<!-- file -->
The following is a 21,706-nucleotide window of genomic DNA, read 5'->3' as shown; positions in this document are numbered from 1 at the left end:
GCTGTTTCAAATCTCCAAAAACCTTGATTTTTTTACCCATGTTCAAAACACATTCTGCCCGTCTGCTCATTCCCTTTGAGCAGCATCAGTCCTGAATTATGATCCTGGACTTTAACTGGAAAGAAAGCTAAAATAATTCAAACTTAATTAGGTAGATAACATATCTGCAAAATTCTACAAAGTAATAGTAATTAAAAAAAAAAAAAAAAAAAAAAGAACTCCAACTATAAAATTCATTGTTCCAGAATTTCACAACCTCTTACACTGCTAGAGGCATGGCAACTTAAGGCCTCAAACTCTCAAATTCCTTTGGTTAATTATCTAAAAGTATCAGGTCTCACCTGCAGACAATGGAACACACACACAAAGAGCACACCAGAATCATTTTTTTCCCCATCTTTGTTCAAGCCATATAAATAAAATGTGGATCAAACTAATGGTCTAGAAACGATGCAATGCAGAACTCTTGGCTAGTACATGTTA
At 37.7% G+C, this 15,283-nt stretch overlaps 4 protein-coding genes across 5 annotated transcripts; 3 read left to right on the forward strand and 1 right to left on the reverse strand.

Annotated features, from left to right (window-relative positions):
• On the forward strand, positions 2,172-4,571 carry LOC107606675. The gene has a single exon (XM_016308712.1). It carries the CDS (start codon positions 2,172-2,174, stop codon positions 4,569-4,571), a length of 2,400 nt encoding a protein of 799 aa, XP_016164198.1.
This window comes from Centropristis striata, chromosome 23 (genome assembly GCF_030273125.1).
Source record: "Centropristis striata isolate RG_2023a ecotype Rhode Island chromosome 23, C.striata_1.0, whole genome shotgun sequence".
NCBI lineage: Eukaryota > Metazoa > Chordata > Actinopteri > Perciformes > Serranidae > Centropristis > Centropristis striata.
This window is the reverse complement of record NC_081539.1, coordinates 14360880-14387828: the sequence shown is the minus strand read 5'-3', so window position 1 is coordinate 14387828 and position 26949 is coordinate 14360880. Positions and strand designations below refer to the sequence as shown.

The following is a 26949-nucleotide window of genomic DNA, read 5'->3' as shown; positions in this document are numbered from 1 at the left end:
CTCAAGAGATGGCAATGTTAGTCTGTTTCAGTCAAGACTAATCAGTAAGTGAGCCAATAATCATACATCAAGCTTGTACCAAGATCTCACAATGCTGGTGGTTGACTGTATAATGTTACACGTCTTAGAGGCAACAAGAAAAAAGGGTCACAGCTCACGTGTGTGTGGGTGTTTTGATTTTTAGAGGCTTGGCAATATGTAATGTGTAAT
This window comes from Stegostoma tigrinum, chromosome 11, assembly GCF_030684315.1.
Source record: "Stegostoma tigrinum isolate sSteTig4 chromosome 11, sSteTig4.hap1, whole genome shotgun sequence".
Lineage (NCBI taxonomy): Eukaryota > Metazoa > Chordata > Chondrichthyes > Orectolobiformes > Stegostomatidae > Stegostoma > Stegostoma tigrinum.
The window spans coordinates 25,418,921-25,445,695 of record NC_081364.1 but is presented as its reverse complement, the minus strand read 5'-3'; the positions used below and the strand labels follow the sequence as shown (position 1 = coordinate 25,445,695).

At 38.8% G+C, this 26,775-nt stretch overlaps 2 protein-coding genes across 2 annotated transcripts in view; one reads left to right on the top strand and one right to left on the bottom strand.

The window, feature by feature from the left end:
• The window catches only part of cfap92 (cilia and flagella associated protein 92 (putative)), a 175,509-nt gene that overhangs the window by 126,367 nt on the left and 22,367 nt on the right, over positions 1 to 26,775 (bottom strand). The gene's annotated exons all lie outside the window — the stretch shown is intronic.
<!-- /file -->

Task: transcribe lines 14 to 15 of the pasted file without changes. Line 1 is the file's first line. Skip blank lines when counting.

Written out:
Lineage (NCBI taxonomy): Eukaryota > Metazoa > Chordata > Chondrichthyes > Orectolobiformes > Stegostomatidae > Stegostoma > Stegostoma tigrinum.
The window spans coordinates 25,418,921-25,445,695 of record NC_081364.1 but is presented as its reverse complement, the minus strand read 5'-3'; the positions used below and the strand labels follow the sequence as shown (position 1 = coordinate 25,445,695).